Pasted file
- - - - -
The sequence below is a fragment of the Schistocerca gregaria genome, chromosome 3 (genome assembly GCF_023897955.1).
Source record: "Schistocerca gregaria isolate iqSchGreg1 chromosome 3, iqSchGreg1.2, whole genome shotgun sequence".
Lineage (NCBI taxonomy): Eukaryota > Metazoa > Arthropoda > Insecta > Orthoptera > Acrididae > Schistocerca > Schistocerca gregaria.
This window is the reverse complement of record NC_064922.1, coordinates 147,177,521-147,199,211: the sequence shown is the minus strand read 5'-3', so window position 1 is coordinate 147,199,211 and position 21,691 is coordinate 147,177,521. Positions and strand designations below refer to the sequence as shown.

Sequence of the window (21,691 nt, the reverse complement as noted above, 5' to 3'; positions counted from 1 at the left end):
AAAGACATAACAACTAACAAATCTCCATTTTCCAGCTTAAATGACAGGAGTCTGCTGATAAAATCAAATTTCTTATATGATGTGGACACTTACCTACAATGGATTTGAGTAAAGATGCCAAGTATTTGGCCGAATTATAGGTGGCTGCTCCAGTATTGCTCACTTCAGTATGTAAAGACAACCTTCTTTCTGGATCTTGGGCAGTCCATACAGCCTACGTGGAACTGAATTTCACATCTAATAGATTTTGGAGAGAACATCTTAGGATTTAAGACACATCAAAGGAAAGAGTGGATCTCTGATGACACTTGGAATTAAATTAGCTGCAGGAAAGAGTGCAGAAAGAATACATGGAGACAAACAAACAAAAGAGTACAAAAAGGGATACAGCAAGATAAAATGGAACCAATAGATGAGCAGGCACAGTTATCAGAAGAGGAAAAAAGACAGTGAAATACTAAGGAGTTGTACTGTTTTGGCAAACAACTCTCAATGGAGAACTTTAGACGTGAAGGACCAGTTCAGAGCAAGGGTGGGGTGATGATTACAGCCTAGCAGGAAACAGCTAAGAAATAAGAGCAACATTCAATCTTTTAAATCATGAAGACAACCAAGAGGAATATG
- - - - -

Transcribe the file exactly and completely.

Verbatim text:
The sequence below is a fragment of the Schistocerca gregaria genome, chromosome 3 (genome assembly GCF_023897955.1).
Source record: "Schistocerca gregaria isolate iqSchGreg1 chromosome 3, iqSchGreg1.2, whole genome shotgun sequence".
Lineage (NCBI taxonomy): Eukaryota > Metazoa > Arthropoda > Insecta > Orthoptera > Acrididae > Schistocerca > Schistocerca gregaria.
This window is the reverse complement of record NC_064922.1, coordinates 147,177,521-147,199,211: the sequence shown is the minus strand read 5'-3', so window position 1 is coordinate 147,199,211 and position 21,691 is coordinate 147,177,521. Positions and strand designations below refer to the sequence as shown.

Sequence of the window (21,691 nt, the reverse complement as noted above, 5' to 3'; positions counted from 1 at the left end):
AAAGACATAACAACTAACAAATCTCCATTTTCCAGCTTAAATGACAGGAGTCTGCTGATAAAATCAAATTTCTTATATGATGTGGACACTTACCTACAATGGATTTGAGTAAAGATGCCAAGTATTTGGCCGAATTATAGGTGGCTGCTCCAGTATTGCTCACTTCAGTATGTAAAGACAACCTTCTTTCTGGATCTTGGGCAGTCCATACAGCCTACGTGGAACTGAATTTCACATCTAATAGATTTTGGAGAGAACATCTTAGGATTTAAGACACATCAAAGGAAAGAGTGGATCTCTGATGACACTTGGAATTAAATTAGCTGCAGGAAAGAGTGCAGAAAGAATACATGGAGACAAACAAACAAAAGAGTACAAAAAGGGATACAGCAAGATAAAATGGAACCAATAGATGAGCAGGCACAGTTATCAGAAGAGGAAAAAAGACAGTGAAATACTAAGGAGTTGTACTGTTTTGGCAAACAACTCTCAATGGAGAACTTTAGACGTGAAGGACCAGTTCAGAGCAAGGGTGGGGTGATGATTACAGCCTAGCAGGAAACAGCTAAGAAATAAGAGCAACATTCAATCTTTTAAATCATGAAGACAACCAAGAGGAATATG